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Configure SSL

Andreas Perhab edited this page Oct 11, 2019 · 24 revisions

There are multiple options to enable SSL:

  • using letsencrypt (recommended)
  • using self-signed certificates with the provided tool
  • using your own certificates

After installation, you can test your setup with

Let's encrypt (recommended)

To enable Let's Encrypt on your mail server, you have to:

  • get your certificate using letsencrypt client
  • add an environment variable SSL_TYPE with value letsencrypt (see docker-compose.yml.dist)
  • mount your whole letsencrypt folder to /etc/letsencrypt
  • the certs folder name located in letsencrypt/live/ must be the fqdn of your container responding to the hostname command. The full qualified domain name (fqdn) inside the docker container is built combining the hostname and domainname values of the docker-compose file, e. g.: hostname: mail; domainname: myserver.tld; fqdn: mail.myserver.tld

You don't have anything else to do. Enjoy.

Example using docker for letsencrypt

Make a directory to store your letsencrypt logs and configs.

In my case

mkdir -p /home/ubuntu/docker/letsencrypt 
cd /home/ubuntu/docker/letsencrypt

Now get the certificate (modify mail.myserver.tld) and following the certbot instructions. This will need access to port 80 from the internet, adjust your firewall if needed

docker run --rm -ti -v $PWD/log/:/var/log/letsencrypt/ -v $PWD/etc/:/etc/letsencrypt/ -p 80:80 deliverous/certbot certonly --standalone -d mail.myserver.tld

You can now mount /home/ubuntu/docker/letsencrypt/etc/ in /etc/letsencrypt of docker-mailserver

To renew your certificate just run (this will need access to port 443 from the internet, adjust your firewall if needed)

docker run --rm -ti -v $PWD/log/:/var/log/letsencrypt/ -v $PWD/etc/:/etc/letsencrypt/ -p 80:80 -p 443:443 deliverous/certbot renew

Example using docker, nginx-proxy and letsencrypt-nginx-proxy-companion

If you are running a web server already, it is non-trivial to generate a Let's Encrypt certificate for your mail server using certbot, because port 80 is already occupied. In the following example, we show how docker-mailserver can be run alongside the docker containers nginx-proxy and letsencrypt-nginx-proxy-companion.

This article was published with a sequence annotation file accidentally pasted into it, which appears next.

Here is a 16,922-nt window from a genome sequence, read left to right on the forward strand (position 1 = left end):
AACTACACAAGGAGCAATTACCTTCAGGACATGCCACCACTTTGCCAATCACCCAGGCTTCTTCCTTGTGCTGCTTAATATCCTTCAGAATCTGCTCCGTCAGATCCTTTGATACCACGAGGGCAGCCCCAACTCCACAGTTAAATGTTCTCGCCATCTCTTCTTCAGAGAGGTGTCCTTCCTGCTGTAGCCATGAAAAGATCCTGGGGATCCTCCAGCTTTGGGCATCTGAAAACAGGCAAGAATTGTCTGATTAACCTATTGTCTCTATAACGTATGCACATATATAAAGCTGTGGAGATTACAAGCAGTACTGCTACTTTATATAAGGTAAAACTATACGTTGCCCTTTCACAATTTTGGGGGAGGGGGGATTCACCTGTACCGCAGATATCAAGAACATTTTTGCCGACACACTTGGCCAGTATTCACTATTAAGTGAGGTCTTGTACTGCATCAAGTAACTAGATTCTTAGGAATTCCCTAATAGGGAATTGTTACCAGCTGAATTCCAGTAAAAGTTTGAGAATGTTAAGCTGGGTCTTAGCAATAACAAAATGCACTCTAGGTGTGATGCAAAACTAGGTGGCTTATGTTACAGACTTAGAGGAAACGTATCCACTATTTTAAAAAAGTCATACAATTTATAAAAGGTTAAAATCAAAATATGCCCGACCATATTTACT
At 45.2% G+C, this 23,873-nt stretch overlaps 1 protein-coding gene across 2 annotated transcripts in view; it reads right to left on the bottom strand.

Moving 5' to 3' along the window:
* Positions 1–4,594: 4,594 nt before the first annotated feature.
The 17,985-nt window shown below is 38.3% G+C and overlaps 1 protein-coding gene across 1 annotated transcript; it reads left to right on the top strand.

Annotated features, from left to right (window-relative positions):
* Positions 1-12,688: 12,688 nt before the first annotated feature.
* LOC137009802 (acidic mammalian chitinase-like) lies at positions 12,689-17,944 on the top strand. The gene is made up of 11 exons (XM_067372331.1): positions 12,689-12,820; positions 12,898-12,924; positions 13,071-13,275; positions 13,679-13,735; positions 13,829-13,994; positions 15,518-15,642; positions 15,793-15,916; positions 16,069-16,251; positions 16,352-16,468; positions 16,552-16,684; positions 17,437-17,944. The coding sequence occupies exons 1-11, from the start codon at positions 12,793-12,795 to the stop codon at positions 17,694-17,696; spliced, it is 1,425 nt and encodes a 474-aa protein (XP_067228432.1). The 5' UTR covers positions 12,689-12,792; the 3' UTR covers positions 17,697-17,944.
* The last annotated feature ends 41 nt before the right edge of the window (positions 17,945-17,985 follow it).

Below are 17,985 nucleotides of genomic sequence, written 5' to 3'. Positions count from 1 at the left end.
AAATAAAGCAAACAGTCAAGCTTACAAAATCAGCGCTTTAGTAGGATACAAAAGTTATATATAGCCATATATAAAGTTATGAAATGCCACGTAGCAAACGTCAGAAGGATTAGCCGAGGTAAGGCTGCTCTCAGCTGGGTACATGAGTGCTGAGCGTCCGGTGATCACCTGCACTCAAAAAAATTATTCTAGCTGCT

There are several ways to start nginx-proxy and letsencrypt-nginx-proxy-companion. Any method should be suitable here. For example start nginx-proxy as in the letsencrypt-nginx-proxy-companion documentation:

    docker run --detach \
        --name nginx-proxy \
        --restart always \
        --publish 80:80 \
        --publish 443:443 \
        --volume /server/letsencrypt/etc:/etc/nginx/certs:ro \
        --volume /etc/nginx/vhost.d \
        --volume /usr/share/nginx/html \
        --volume /var/run/docker.sock:/tmp/docker.sock:ro \

Then start nginx-proxy-letsencrypt:

    docker run --detach \
      --name nginx-proxy-letsencrypt \
      --restart always \
      --volume /server/letsencrypt/etc:/etc/nginx/certs:rw \
      --volumes-from nginx-proxy \
      --volume /var/run/docker.sock:/var/run/docker.sock:ro \

Start the rest of your web server containers as usual.

Start another container for your mail.myserver.tld. This will generate a Let's Encrypt certificate for your domain, which can be used by docker-mailserver. It will also run a web server on port 80 at that address.: